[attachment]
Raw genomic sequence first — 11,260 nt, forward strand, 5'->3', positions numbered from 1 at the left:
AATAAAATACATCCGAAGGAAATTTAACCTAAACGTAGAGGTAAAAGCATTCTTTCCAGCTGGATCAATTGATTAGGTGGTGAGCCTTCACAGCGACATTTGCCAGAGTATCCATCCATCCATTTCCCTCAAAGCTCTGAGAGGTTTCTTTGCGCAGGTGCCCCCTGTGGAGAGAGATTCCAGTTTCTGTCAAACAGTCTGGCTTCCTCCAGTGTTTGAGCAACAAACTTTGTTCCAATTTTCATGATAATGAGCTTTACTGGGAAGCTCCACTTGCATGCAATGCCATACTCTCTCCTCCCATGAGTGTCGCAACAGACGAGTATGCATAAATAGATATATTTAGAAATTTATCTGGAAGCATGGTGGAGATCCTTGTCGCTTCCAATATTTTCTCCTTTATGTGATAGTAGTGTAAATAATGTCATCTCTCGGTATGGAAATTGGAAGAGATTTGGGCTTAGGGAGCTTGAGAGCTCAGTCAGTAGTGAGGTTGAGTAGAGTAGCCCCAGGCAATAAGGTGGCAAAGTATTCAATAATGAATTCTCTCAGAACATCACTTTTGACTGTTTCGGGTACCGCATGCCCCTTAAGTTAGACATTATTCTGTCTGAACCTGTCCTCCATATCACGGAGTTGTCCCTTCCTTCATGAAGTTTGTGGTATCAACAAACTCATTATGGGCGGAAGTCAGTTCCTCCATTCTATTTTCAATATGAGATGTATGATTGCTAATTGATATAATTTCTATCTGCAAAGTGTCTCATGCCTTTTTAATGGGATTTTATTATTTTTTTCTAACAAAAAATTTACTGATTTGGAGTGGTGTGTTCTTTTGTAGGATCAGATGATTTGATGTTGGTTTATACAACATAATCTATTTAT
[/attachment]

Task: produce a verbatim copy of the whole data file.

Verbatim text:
Raw genomic sequence first — 11,260 nt, forward strand, 5'->3', positions numbered from 1 at the left:
AATAAAATACATCCGAAGGAAATTTAACCTAAACGTAGAGGTAAAAGCATTCTTTCCAGCTGGATCAATTGATTAGGTGGTGAGCCTTCACAGCGACATTTGCCAGAGTATCCATCCATCCATTTCCCTCAAAGCTCTGAGAGGTTTCTTTGCGCAGGTGCCCCCTGTGGAGAGAGATTCCAGTTTCTGTCAAACAGTCTGGCTTCCTCCAGTGTTTGAGCAACAAACTTTGTTCCAATTTTCATGATAATGAGCTTTACTGGGAAGCTCCACTTGCATGCAATGCCATACTCTCTCCTCCCATGAGTGTCGCAACAGACGAGTATGCATAAATAGATATATTTAGAAATTTATCTGGAAGCATGGTGGAGATCCTTGTCGCTTCCAATATTTTCTCCTTTATGTGATAGTAGTGTAAATAATGTCATCTCTCGGTATGGAAATTGGAAGAGATTTGGGCTTAGGGAGCTTGAGAGCTCAGTCAGTAGTGAGGTTGAGTAGAGTAGCCCCAGGCAATAAGGTGGCAAAGTATTCAATAATGAATTCTCTCAGAACATCACTTTTGACTGTTTCGGGTACCGCATGCCCCTTAAGTTAGACATTATTCTGTCTGAACCTGTCCTCCATATCACGGAGTTGTCCCTTCCTTCATGAAGTTTGTGGTATCAACAAACTCATTATGGGCGGAAGTCAGTTCCTCCATTCTATTTTCAATATGAGATGTATGATTGCTAATTGATATAATTTCTATCTGCAAAGTGTCTCATGCCTTTTTAATGGGATTTTATTATTTTTTTCTAACAAAAAATTTACTGATTTGGAGTGGTGTGTTCTTTTGTAGGATCAGATGATTTGATGTTGGTTTATACAACATAATCTATTTAT